The yield curve is an indicator of future interest rates, which are indicators of the economy’s expansion or contraction.
The yield curve is a line that plots the interest rates or yield values, at a set point in time, of Treasury securities (bonds) having equal credit quality, but differing in maturity dates. Currently the U.S. Department of Treasury reports 1, 3 and 6 months and 1, 2, 3, 5, 7, 10, 20, and 30 year bonds. The most common type of yield curve plots are Treasury securities because they are considered risk-free and are thus a benchmark for determining the yield on other types of debt.
The curve is used to predict changes in economic activity and interest rate change. There are three main types of yield curve shapes: normal, inverted and flat (or humped).
Normal Yield Curve
A normal yield curve is one in which longer maturity bonds have a higher yield compared to shorter-term bonds due to the risks associated with time. Normally the yield curve is upward sloping showing that, all else being equal, a bond with a longer maturity pays a higher yield than the same bond with a shorter maturity. From the great depression through to today, the yield curve has spent the majority of its time in the shape of a normal upward sloping curve.
Inverted Yield Curve
An inverted yield curve is one in which the shorter-term yields are higher than the longer-term yields. An inverted yield curve, particularly a sharply inverted curve, is often followed by economic slowdown—or an outright recession —as well as less future demand for money and lower interest rates along all points of the yield curve.
Flat or Humped Yield Curve
A flat (or humped) yield curve is one in which the shorter- and longer-term yields are very close to each other, this is generally a sign of a pending, or ongoing economic slowdown and that investors are unsure about future economic growth and inflation. Historically, economic slowdown and lower interest rates (and thus an inverted curve) follow a period of flattening yields.
THE STEEP YIELD CURVE
The slope of the yield curve is also important: the greater the slope, the greater the gap between short- and long-term rates. A steep positive curve may indicates that investors are expecting strong future economic growth and higher future inflation (and thus higher interest rates). If interest rates are predicted to rise in the future, investors will demand a higher rate of return when buying longer term bonds. If the longer term bonds are not paying a higher rate of interest , investors will just buy shorter term bonds. Often times, when the economy is coming out of a recession, future interest rate expectations will increase. This is because economic recoveries are normally accompanied by corporations wanting to borrow more (for investment) which increases the demand for money, putting upward pressure on interest rates.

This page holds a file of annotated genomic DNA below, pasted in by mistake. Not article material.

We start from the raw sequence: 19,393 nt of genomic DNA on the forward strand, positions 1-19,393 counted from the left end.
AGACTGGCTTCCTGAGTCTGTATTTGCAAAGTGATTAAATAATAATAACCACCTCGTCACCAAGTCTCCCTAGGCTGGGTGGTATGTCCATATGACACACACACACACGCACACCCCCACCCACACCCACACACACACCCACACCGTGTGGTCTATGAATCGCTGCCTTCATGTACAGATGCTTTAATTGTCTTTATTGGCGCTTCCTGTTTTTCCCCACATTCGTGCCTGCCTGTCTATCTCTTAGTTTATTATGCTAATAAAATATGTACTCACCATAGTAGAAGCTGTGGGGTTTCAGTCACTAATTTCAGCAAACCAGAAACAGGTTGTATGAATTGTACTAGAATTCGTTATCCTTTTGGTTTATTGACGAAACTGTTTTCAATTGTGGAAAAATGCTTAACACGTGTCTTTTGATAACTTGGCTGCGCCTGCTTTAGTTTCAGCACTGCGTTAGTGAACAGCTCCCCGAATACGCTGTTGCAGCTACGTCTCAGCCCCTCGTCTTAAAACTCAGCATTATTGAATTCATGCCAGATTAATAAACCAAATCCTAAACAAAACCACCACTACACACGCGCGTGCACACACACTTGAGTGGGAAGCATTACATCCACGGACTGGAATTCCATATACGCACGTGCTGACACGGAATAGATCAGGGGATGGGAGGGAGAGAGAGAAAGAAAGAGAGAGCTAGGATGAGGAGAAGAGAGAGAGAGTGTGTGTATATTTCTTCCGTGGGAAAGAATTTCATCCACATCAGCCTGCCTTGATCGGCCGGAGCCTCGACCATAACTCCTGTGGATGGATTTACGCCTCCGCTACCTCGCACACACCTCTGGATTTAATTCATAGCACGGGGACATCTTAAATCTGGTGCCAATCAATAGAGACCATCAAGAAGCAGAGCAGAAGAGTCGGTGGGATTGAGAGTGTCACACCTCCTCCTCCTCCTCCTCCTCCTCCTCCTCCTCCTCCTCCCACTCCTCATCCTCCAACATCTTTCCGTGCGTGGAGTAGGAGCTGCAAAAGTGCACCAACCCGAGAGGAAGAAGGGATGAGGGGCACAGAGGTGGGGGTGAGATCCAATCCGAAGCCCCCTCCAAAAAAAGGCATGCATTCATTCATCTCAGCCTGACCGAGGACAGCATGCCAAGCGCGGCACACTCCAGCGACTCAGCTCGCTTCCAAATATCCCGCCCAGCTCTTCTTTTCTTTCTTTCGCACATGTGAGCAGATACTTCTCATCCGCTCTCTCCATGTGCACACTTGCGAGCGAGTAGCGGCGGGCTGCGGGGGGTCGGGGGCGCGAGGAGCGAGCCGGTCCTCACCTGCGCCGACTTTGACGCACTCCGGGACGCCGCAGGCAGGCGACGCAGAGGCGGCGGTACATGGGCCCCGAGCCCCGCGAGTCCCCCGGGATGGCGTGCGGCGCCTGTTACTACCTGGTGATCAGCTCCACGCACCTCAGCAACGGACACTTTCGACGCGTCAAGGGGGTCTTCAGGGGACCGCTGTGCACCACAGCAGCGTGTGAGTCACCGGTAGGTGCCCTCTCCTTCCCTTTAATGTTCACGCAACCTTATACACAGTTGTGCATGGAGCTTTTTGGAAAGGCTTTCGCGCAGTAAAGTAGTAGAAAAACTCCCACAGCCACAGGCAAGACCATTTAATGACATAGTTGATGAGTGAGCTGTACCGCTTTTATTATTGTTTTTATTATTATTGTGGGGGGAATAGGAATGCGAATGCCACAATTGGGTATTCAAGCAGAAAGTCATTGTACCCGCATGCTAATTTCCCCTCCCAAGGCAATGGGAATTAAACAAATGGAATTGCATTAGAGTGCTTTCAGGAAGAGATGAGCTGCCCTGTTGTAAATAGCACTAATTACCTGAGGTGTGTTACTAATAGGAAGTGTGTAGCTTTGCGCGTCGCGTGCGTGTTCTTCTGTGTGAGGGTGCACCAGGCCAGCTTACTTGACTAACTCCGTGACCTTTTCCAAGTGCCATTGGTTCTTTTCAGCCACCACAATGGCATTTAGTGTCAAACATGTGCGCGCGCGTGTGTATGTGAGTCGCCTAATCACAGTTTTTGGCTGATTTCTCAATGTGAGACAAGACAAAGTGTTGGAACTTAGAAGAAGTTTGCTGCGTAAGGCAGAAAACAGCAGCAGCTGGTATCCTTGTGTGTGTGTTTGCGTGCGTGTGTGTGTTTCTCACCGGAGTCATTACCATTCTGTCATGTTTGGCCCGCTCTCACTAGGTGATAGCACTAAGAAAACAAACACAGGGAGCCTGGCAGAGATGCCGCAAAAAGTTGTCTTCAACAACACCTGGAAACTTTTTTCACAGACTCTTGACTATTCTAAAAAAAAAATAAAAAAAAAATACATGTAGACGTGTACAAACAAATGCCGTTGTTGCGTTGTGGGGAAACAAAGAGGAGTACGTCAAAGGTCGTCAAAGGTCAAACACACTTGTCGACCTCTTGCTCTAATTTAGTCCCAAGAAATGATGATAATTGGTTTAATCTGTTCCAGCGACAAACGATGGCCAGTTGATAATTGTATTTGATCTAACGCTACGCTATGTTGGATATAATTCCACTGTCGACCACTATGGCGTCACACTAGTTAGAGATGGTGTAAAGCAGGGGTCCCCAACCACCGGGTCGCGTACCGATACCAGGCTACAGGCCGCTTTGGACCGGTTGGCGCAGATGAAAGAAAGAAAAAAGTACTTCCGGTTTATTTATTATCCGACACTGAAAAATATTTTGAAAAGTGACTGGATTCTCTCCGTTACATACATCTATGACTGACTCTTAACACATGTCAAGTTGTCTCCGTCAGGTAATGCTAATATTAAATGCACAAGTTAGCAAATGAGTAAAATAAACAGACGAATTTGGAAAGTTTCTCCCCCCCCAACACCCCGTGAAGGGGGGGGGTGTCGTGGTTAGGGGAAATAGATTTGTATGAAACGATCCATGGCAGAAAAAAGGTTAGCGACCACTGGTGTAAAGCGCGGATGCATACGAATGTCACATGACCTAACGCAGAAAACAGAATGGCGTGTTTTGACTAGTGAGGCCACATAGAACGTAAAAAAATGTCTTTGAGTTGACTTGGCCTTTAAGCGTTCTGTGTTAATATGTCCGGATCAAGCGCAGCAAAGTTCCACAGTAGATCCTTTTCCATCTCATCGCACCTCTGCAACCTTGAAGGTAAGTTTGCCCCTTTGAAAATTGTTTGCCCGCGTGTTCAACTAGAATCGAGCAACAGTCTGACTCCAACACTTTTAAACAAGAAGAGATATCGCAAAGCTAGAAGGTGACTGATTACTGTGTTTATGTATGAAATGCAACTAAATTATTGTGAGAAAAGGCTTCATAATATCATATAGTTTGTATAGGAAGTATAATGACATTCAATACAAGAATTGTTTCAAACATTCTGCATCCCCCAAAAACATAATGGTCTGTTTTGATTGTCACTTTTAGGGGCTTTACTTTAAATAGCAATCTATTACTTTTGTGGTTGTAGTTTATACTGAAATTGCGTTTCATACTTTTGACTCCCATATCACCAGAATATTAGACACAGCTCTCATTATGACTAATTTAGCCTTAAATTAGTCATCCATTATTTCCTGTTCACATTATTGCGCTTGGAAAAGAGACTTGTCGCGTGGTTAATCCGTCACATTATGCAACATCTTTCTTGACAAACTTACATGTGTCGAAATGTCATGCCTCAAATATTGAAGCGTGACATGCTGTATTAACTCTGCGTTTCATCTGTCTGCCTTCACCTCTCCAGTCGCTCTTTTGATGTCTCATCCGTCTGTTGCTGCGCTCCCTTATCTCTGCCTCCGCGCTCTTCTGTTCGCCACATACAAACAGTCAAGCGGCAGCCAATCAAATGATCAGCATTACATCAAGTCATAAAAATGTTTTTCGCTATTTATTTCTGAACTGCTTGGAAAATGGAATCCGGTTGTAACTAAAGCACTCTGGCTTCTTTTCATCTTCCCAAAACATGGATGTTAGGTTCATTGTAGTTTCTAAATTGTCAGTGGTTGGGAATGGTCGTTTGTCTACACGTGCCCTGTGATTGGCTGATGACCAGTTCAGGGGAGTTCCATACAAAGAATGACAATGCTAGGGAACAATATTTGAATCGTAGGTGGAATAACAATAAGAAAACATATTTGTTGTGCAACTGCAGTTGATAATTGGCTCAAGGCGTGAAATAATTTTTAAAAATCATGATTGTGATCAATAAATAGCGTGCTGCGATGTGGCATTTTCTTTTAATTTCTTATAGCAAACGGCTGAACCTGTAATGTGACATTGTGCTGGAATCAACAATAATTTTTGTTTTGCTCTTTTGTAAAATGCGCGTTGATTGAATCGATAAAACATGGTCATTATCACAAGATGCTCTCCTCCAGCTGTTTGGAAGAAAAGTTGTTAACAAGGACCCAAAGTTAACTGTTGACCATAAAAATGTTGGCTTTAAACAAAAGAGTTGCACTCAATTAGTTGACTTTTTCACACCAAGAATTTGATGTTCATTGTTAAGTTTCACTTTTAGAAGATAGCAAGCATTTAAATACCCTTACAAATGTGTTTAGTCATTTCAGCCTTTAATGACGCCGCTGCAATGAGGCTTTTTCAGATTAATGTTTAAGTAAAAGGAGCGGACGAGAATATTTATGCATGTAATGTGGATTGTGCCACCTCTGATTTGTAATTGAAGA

Since 1990, a normal yield curve has yields on 30-year Treasury bonds typically 2.3 percentage points (also known as 230 basis points) higher than the yield on three-month Treasury bills, according to data from the U.S. Treasury. When this “spread” gets wider than that—causing the slope of the yield curve to steepen—long-term bond investors are sending a message about what they think about economic growth and inflation.
A steep yield curve is generally found at the beginning of a period of economic expansion. At that point, economic stagnation will have depressed short-term interest rates, which were likely lowered by the Fed as a way to stimulate the economy. But as the economy begins to grow again, one of the first signs of recovery is an increased demand for capital, which many believe leads to inflation. At this point in the economic cycle long-term bond investors fear being locked into low rates, which could erode future buying power if inflation sets in. As a result, they demand greater compensation—in the form of higher rates—for their long-term commitment. That’s why the spread between three-month Treasury bills and 30-year Treasury bonds usually expands beyond the “normal” 230 basis points. After all, while short-term lenders can wait for their T-bills to mature in a matter of months, giving them the flexibility to buy higher-yielding securities should the opportunity arise, longer term investors don’t have that luxury.
TREASURY YIELD Curves PREDICTED THE 2008and 2001 Recessions
In January 2006, the yield curve started to flatten. This meant that investors did not require a higher yield for longer term notes. On January 3, 2006 the yield on the 1-year note was 4.38%, a bit higher than the yield of 4.37% on the 10-year note. This was the dreaded inverted yield curve. It predicted the 2008 recession. In April 2000, an inverted yield curve also predicted the 2001 recession. When investors believe the economy is slumping, they would rather keep the longer 10-year note than buy and sell the shorter 1-year note, which may do worse next year when the note is due.